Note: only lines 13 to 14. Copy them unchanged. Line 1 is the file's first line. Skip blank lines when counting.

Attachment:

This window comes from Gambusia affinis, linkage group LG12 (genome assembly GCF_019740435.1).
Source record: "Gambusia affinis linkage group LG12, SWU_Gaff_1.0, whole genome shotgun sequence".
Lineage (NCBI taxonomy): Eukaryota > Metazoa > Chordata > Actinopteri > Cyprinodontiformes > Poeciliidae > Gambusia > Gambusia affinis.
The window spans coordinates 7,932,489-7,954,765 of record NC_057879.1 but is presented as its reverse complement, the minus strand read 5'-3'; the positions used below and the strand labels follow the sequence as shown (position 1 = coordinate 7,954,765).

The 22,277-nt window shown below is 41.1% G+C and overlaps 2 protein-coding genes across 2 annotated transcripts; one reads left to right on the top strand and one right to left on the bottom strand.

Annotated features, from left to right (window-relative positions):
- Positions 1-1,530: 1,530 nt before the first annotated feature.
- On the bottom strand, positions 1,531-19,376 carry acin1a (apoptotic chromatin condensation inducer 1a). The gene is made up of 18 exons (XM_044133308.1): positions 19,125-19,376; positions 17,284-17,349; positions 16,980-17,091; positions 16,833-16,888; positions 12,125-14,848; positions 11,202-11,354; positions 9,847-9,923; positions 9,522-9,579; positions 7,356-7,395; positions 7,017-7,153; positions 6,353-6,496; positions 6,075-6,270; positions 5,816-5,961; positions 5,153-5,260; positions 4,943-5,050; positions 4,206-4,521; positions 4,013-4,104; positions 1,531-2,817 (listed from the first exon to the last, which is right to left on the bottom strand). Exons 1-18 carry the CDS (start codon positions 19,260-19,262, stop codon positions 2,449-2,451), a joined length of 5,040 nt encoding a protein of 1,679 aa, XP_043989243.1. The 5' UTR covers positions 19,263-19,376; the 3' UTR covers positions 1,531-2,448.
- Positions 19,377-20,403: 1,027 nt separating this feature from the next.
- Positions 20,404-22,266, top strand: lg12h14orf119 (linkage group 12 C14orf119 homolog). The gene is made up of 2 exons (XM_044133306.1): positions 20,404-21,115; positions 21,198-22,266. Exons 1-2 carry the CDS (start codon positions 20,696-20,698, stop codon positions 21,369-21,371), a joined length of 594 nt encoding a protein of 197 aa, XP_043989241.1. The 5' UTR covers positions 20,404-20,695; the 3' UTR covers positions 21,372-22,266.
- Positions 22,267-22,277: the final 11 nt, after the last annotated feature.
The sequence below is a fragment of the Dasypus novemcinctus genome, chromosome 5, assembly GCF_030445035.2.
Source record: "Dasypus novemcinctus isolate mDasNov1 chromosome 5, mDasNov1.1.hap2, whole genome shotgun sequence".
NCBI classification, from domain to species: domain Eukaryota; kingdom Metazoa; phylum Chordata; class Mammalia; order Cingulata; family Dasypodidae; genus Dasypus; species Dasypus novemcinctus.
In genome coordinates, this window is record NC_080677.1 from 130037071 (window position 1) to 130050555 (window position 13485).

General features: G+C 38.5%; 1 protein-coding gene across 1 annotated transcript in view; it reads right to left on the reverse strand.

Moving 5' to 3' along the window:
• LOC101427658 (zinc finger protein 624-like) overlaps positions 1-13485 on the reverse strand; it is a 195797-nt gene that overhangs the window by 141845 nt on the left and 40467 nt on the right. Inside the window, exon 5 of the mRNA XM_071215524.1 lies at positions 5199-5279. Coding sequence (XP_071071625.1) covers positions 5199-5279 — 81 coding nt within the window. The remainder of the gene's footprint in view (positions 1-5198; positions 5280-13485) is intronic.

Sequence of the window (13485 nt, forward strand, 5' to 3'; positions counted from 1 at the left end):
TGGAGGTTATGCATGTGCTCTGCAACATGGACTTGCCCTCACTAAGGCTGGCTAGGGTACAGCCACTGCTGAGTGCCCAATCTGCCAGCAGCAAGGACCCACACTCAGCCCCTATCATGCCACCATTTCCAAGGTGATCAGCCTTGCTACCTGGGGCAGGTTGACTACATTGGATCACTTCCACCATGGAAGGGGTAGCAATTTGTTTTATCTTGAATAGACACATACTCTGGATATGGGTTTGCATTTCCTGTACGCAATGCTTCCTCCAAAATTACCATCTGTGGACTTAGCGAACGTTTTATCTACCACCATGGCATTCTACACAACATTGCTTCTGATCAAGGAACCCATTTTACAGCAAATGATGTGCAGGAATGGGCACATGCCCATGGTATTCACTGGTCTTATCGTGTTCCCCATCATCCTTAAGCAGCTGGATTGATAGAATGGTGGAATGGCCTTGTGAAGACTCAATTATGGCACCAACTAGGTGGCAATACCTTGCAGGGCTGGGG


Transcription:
Source record: "Dasypus novemcinctus isolate mDasNov1 chromosome 5, mDasNov1.1.hap2, whole genome shotgun sequence".
NCBI classification, from domain to species: domain Eukaryota; kingdom Metazoa; phylum Chordata; class Mammalia; order Cingulata; family Dasypodidae; genus Dasypus; species Dasypus novemcinctus.